Massachusetts currently has a total of 12,500 confirmed cases of novel coronavirus infection and 231 deaths from COVID-19, and the virus is expected to peak in the coming days, infecting between 47,000 and 172,000 residents—or up to 2.5% of the population. Governor Baker recently announced projections showing that a COVID-19 surge in hospitalizations is expected between April 10th and April 20th, and that the state could see up to 2,580 COVID-19 deaths. We have heard from hospitals in the state that they will run out of invasive ventilators in a matter of days and will run out of other ventilators that can be adapted for use for COVID-19 patients within a week.

It is our understanding that Massachusetts officials have requested 1,700 ventilators from FEMA. FEMA officials have indicated to congressional staff that FEMA and its HHS counterparts plan to provide only 100 ventilators at this time and has not confirmed when these devices will arrive in the Commonwealth. Given the growing need in Massachusetts, approving and sending only 100 ventilators to Massachusetts is grossly insufficient, and FEMA can and must do more to help Massachusetts during this crisis. The Administration currently has over 9,000 total ventilators available in the Strategic National Stockpile (SNS) and over the past week has distributed these lifesaving machines to five other states. Additionally, the Department of Defense is reportedly awaiting instructions from FEMA and the Department of Health and Human Services to provide an additional 2,000 ventilators as needed.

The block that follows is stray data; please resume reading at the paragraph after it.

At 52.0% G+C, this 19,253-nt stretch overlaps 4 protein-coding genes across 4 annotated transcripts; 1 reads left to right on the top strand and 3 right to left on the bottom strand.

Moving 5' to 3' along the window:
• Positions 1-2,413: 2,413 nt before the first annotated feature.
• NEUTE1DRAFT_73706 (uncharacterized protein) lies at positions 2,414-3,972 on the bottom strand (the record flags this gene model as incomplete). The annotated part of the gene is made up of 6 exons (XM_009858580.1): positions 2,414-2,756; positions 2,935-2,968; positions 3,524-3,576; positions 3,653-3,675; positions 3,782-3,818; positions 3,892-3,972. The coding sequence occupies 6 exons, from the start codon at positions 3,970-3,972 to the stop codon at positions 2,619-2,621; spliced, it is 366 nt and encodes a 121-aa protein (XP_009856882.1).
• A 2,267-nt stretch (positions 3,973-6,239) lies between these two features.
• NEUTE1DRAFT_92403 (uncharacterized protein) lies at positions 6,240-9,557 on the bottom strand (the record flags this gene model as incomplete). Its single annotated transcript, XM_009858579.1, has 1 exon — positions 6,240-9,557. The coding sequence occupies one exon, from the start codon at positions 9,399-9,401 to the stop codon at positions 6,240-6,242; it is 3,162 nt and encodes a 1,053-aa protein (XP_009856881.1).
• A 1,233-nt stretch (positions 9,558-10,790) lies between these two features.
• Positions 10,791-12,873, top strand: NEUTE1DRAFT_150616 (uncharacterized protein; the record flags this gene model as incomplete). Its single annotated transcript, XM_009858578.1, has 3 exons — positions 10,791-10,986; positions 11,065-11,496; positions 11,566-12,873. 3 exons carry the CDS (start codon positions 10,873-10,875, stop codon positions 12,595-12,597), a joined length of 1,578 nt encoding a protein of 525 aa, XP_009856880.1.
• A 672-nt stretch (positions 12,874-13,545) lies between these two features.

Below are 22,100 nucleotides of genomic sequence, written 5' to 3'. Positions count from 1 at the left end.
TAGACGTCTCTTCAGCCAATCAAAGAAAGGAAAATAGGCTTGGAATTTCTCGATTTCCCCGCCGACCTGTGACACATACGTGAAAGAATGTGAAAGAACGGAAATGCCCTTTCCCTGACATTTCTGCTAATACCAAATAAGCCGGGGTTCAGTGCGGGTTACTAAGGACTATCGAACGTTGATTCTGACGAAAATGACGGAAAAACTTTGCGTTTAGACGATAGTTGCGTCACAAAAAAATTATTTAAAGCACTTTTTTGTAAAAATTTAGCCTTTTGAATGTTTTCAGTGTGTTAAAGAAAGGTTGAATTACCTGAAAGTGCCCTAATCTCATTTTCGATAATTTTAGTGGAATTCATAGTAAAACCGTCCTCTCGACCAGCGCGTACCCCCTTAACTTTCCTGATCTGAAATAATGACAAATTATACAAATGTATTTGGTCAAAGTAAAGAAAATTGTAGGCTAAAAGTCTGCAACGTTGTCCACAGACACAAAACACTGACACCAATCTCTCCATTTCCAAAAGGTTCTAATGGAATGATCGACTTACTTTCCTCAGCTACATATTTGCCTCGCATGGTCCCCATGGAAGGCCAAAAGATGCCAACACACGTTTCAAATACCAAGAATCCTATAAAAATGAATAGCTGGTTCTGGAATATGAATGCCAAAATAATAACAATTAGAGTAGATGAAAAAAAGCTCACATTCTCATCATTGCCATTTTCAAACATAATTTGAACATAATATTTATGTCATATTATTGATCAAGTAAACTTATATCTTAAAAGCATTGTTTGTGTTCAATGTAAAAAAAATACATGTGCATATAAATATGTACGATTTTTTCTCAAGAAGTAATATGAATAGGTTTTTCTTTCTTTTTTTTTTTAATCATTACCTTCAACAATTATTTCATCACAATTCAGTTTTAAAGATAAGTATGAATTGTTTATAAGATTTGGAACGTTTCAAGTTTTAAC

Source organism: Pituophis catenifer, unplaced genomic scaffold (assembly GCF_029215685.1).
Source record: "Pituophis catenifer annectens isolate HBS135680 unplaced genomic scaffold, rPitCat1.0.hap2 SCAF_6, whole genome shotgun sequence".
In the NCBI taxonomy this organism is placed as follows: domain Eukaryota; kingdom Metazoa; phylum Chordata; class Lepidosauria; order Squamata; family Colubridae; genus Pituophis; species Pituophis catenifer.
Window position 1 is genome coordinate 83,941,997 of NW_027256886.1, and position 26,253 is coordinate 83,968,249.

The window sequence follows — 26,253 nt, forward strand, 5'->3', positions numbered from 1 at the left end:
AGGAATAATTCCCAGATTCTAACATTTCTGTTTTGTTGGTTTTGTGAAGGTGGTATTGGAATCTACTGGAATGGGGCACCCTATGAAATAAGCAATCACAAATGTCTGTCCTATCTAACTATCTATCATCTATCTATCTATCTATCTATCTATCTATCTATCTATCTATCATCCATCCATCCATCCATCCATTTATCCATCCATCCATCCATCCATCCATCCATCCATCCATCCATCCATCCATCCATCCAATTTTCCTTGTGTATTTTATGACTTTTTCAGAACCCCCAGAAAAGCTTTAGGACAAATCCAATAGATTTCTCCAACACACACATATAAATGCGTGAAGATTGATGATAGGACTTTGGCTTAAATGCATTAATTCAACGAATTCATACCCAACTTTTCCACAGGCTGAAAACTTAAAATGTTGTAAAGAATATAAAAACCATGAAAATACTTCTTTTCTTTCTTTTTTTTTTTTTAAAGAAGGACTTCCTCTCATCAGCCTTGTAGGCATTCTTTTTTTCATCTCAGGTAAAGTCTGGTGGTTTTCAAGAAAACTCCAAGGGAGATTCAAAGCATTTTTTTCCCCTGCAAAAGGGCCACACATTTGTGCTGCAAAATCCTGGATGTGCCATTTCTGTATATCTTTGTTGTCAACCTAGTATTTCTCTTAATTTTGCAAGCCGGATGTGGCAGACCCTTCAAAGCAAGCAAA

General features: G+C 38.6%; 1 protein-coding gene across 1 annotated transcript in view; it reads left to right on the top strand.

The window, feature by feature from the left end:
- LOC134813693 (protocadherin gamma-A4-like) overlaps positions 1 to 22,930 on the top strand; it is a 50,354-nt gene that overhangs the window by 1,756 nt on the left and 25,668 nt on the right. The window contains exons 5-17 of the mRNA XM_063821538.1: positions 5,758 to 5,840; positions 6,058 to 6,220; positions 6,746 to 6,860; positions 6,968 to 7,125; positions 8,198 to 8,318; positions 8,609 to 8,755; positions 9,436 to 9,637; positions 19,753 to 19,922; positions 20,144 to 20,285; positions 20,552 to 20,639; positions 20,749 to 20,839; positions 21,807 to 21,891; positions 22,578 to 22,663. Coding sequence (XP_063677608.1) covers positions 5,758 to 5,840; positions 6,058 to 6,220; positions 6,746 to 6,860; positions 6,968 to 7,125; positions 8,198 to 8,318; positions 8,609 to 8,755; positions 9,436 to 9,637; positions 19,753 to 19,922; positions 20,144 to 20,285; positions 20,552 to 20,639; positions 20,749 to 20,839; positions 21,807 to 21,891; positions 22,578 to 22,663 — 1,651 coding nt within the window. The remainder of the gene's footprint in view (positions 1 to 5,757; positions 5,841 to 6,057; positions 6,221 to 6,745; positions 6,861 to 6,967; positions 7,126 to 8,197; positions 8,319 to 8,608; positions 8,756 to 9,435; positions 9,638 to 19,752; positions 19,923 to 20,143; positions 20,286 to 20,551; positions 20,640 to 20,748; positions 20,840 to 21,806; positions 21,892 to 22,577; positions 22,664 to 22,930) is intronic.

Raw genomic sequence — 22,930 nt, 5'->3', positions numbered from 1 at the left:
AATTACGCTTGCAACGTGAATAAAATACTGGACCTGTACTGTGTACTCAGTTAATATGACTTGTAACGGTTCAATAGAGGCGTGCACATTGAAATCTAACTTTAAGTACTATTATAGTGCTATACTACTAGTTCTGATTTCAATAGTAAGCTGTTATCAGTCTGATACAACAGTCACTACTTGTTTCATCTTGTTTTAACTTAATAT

In order to address the shortage of ventilators in Massachusetts, and to prevent the catastrophic effect a shortage will have on hospitals, patients and communities across the Commonwealth, we ask that you immediately grant requests submitted by Massachusetts and provide needed ventilators to the state. We also ask that you provide answers to the following questions by no later than April 15, 2020.

  1. Initially, the federal government told Massachusetts that it would send 1,000 ventilators to the state, but then only approved 100. Why did FEMA only approve a fraction of the ventilators needed in Massachusetts, and why did it initially tell the state it was sending more ventilators?
  2. When does FEMA plan to approve the additional ventilators requested by the state to ensure that Massachusetts receives its full request of 1,700? If FEMA plans to send fewer total ventilators than requested by the state, why does it disagree with the analysis of projected need conducted by DPH? Given that this the surge likely to start this week, when can Massachusetts expect these additional devices to arrive?
  3. If FEMA does not provide additional ventilators, Massachusetts is likely to deplete its supply of ventilators in the coming days. If FEMA is unable or unwilling to meet Massachusetts’ needs, will you be connecting state leadership, hospitals, and other health care providers in the Commonwealth with manufacturers or sellers who have excess supplies?

Thank you for your attention to this matter.